The Southend and Westcliff Hebrew Congregation have submitted a planning application for a structure that will allow them to move freely during the Sabbath.

Jewish religious law states that on the Sabbath, Friday sunset to Saturday sunset, Jewish people should not carry out any work, including pushing buggies, wheelchairs or carrying anything at all is forbidden.

The Eruv provides an area within which Jewish people can get about on a Sabbath even if they are unable to walk unaided for any reason.

Kevin Leigh, spokesman for the application, believes Southend is becoming a popular destination for Jewish people moving out of London due to the cost of properties, which are considerably cheaper in south Essex.

He said: “Those of us lucky enough to live in Southend already know the quality of life by the seaside and difference in the cost of living compared to London.

“The Eruv will benefit all Jewish people living inside the notional boundary whether they are observant or not, including Jewish visitors.

“The synagogue in Finchley Road has about 600 member families and I am pleased to say growing in numbers.

“The Eruv allows everyone, ambulant and non-ambulant people to get around.”

The structure will consists of poles placed in 41 locations around Southend and Westcliff.

These will be connected by a wire. While present inside this area, Jewish people may lift and push things, something they are unable to do during the Sabbath.

The designated area will allow the Jewish residents to attend to everyday errands, visit the Synagogue and visit relatives who may be in hospital.

But some residents have raised concerns about the effect it will have on the local community.

John Wynbourn, 70, from Leigh said: “Firstly, who is going to be paying for it? That’s part of the problem as far as I am concerned and secondly do we need more road furniture?

“I understand that it allows them to move freely during the Sabbath, I just don’t know whether everyone else should be subject to it for such a small part of the local community.”

Janet Johnston, 71 from Carlingford Drive, also voiced her concern about the proposals.

She said: “I’m not happy about it.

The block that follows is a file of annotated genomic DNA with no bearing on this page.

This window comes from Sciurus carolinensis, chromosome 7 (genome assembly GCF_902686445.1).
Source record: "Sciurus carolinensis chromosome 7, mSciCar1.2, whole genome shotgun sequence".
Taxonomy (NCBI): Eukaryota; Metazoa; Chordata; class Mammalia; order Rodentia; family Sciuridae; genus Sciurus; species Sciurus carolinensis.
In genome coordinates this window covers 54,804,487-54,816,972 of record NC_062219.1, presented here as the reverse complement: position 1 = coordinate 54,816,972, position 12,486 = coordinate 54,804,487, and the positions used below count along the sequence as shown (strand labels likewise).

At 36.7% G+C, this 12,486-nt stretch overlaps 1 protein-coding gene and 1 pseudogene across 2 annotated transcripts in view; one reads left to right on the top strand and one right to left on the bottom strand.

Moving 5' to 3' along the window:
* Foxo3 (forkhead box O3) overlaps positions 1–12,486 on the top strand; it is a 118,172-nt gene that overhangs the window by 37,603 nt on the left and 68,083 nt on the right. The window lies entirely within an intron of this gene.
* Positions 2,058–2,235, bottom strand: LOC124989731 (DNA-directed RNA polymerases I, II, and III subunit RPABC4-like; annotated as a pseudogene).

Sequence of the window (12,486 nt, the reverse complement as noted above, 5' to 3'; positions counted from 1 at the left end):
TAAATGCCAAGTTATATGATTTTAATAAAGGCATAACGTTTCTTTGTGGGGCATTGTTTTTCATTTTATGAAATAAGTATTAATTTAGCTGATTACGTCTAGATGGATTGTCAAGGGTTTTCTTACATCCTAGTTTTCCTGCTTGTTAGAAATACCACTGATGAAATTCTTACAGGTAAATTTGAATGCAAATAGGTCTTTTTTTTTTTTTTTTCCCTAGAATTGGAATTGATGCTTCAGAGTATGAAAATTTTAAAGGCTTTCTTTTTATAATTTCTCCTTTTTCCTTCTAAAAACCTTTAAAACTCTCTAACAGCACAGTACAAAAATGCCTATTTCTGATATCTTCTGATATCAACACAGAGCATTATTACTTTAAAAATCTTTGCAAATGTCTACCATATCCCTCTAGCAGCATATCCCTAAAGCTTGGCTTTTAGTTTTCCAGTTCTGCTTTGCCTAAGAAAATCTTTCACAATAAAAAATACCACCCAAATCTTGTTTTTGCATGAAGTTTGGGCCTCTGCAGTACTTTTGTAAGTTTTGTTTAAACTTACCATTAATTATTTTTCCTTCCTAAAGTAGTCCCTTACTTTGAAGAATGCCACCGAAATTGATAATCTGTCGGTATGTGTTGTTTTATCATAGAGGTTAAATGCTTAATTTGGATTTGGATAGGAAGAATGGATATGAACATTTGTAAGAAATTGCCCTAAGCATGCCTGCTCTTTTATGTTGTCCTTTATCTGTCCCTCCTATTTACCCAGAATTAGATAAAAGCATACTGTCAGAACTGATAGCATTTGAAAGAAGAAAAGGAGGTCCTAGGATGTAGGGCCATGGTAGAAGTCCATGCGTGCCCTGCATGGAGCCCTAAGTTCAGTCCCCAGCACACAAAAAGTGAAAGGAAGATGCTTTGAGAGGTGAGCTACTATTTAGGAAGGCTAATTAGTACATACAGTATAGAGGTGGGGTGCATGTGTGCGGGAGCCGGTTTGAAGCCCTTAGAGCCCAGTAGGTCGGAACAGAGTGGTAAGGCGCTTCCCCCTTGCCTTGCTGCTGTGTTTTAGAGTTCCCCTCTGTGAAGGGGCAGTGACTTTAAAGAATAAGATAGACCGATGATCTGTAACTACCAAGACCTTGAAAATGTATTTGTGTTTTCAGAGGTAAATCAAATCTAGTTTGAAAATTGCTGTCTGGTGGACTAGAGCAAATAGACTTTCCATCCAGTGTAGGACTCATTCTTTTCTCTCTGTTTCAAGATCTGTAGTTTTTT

“They want to put a pole at the end of my driveway with a wire across the road. It’s archaic. I’m questioning the justification.

“It’s only necessary for a small group of people.

“I will be writing a letter to the council.

“Most people won’t be aware of the posts they have placed around town and I want more people to know so it is open for discussion.”

The whole cost of the measure is being met by people donating to fund the installation.

It will not be funded by the council even though the poles might be on the street. It is an entirely private application like any other planning application by residents.

One prevalent concern amongst the residents was the effect on the street scene.

Mr Leigh confirmed that wherever possible existing features and street furniture will be used to support the Eruv so there will be minimal installations.

He said: “The wire connecting the tops of poles is very fine fishing type cord.

“Where a new pole is needed, it will resemble a thin lamppost without the arm with the light on.

“Therefore, the changes if any will be barely discernible and in any event not harmful, visually or otherwise.

“Like any planning application the material considerations are the law, policy and land use impact.

“The law supports equality for everyone by reference to, among other things, their religious beliefs.

“Planning policy nationally and locally supports religious beliefs and encourages mobility.”

The application states the poles are intended to be 1.05 metres high and 76mm in width.

The decision will be made by the Development Control Committee.